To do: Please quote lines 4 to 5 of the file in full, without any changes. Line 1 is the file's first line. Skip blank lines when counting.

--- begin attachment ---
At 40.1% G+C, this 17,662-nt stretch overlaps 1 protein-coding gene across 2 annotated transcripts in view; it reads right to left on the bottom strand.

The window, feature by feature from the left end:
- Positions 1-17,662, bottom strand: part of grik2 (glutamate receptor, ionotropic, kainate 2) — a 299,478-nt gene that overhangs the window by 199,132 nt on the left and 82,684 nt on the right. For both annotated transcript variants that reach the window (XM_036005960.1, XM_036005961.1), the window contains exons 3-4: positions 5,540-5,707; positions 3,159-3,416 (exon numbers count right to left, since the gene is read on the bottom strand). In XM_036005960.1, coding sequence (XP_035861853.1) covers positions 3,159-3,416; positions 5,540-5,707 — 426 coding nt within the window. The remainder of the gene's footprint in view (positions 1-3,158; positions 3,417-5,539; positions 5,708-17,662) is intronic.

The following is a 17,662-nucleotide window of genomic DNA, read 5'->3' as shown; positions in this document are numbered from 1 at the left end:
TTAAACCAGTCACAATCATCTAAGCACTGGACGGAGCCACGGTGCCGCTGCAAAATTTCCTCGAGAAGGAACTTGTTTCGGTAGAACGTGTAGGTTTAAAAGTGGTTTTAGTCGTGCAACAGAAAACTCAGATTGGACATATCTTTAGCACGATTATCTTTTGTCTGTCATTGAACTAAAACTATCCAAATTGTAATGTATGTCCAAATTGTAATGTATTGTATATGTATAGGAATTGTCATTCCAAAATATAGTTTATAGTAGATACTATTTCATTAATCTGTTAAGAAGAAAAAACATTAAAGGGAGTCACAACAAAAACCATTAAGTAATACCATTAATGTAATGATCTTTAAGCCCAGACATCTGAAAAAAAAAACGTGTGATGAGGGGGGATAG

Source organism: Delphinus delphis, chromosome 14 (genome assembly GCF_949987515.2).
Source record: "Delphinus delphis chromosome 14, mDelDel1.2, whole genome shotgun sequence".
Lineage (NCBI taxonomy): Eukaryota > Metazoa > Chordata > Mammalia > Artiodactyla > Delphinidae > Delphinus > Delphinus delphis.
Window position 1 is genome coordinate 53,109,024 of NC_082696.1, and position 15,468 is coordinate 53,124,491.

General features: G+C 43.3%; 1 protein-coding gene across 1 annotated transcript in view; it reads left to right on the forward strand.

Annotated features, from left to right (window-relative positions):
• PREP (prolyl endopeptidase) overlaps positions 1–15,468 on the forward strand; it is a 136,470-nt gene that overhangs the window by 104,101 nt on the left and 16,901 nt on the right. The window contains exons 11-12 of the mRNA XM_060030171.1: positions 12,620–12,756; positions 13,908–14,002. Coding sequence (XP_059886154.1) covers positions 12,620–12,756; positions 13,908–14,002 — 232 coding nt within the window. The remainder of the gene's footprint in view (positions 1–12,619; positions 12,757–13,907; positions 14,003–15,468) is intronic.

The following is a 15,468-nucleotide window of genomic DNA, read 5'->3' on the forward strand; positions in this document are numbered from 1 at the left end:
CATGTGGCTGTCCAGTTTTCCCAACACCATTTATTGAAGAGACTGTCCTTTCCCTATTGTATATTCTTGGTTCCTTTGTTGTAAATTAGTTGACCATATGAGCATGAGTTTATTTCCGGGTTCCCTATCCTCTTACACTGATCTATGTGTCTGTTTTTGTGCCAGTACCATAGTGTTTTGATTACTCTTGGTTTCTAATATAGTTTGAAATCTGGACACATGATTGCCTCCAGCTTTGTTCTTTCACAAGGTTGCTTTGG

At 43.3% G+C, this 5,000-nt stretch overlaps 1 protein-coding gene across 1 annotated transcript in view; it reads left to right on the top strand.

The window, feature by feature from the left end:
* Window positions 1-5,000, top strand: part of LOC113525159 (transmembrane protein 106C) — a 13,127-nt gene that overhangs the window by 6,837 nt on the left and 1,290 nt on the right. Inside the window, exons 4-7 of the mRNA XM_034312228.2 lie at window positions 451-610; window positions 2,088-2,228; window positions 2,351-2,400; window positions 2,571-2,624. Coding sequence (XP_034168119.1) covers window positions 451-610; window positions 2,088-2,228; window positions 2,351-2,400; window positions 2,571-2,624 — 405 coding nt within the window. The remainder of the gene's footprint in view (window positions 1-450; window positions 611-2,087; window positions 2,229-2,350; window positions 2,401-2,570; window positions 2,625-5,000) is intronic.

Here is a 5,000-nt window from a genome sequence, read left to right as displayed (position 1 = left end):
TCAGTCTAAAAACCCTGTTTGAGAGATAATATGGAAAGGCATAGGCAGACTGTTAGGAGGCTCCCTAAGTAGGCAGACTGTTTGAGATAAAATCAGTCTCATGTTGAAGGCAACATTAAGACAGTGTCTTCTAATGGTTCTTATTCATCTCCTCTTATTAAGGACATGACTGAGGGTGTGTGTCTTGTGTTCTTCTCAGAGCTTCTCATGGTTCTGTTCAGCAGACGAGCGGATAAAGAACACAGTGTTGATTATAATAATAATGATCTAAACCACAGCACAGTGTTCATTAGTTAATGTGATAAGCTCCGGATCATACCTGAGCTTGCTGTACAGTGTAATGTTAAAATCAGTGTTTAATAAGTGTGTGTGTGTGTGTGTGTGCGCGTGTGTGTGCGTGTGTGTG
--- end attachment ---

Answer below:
The following is a 17,662-nucleotide window of genomic DNA, read 5'->3' as shown; positions in this document are numbered from 1 at the left end:
TTAAACCAGTCACAATCATCTAAGCACTGGACGGAGCCACGGTGCCGCTGCAAAATTTCCTCGAGAAGGAACTTGTTTCGGTAGAACGTGTAGGTTTAAAAGTGGTTTTAGTCGTGCAACAGAAAACTCAGATTGGACATATCTTTAGCACGATTATCTTTTGTCTGTCATTGAACTAAAACTATCCAAATTGTAATGTATGTCCAAATTGTAATGTATTGTATATGTATAGGAATTGTCATTCCAAAATATAGTTTATAGTAGATACTATTTCATTAATCTGTTAAGAAGAAAAAACATTAAAGGGAGTCACAACAAAAACCATTAAGTAATACCATTAATGTAATGATCTTTAAGCCCAGACATCTGAAAAAAAAAACGTGTGATGAGGGGGGATAG